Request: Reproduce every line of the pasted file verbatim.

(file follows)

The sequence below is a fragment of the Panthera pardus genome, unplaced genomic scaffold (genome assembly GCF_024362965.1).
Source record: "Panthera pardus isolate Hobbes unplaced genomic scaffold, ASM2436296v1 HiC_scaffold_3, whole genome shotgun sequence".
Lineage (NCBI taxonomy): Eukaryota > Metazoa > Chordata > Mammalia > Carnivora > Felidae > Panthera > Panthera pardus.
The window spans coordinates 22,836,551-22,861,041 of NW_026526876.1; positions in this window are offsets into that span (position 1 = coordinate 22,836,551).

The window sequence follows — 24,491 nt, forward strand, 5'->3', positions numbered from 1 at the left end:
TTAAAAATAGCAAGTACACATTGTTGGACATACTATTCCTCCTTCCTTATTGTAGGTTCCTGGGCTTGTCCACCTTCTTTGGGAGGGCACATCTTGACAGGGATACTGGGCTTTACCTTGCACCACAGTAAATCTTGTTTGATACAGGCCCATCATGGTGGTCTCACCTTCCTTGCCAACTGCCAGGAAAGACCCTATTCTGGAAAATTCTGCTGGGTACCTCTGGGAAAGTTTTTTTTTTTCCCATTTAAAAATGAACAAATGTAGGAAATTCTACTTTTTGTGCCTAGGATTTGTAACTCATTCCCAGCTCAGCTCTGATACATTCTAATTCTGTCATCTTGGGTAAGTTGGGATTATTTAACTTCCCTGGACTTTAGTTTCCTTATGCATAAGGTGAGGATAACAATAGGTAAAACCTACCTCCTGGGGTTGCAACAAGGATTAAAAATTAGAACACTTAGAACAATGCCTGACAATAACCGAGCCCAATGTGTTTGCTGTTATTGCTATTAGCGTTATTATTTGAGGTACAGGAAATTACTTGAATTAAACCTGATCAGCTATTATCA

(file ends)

The sequence below is a fragment of the Panthera pardus genome, unplaced genomic scaffold (genome assembly GCF_024362965.1).
Source record: "Panthera pardus isolate Hobbes unplaced genomic scaffold, ASM2436296v1 HiC_scaffold_3, whole genome shotgun sequence".
Lineage (NCBI taxonomy): Eukaryota > Metazoa > Chordata > Mammalia > Carnivora > Felidae > Panthera > Panthera pardus.
The window spans coordinates 22,836,551-22,861,041 of NW_026526876.1; positions in this window are offsets into that span (position 1 = coordinate 22,836,551).

The window sequence follows — 24,491 nt, forward strand, 5'->3', positions numbered from 1 at the left end:
TTAAAAATAGCAAGTACACATTGTTGGACATACTATTCCTCCTTCCTTATTGTAGGTTCCTGGGCTTGTCCACCTTCTTTGGGAGGGCACATCTTGACAGGGATACTGGGCTTTACCTTGCACCACAGTAAATCTTGTTTGATACAGGCCCATCATGGTGGTCTCACCTTCCTTGCCAACTGCCAGGAAAGACCCTATTCTGGAAAATTCTGCTGGGTACCTCTGGGAAAGTTTTTTTTTTTCCCATTTAAAAATGAACAAATGTAGGAAATTCTACTTTTTGTGCCTAGGATTTGTAACTCATTCCCAGCTCAGCTCTGATACATTCTAATTCTGTCATCTTGGGTAAGTTGGGATTATTTAACTTCCCTGGACTTTAGTTTCCTTATGCATAAGGTGAGGATAACAATAGGTAAAACCTACCTCCTGGGGTTGCAACAAGGATTAAAAATTAGAACACTTAGAACAATGCCTGACAATAACCGAGCCCAATGTGTTTGCTGTTATTGCTATTAGCGTTATTATTTGAGGTACAGGAAATTACTTGAATTAAACCTGATCAGCTATTATCA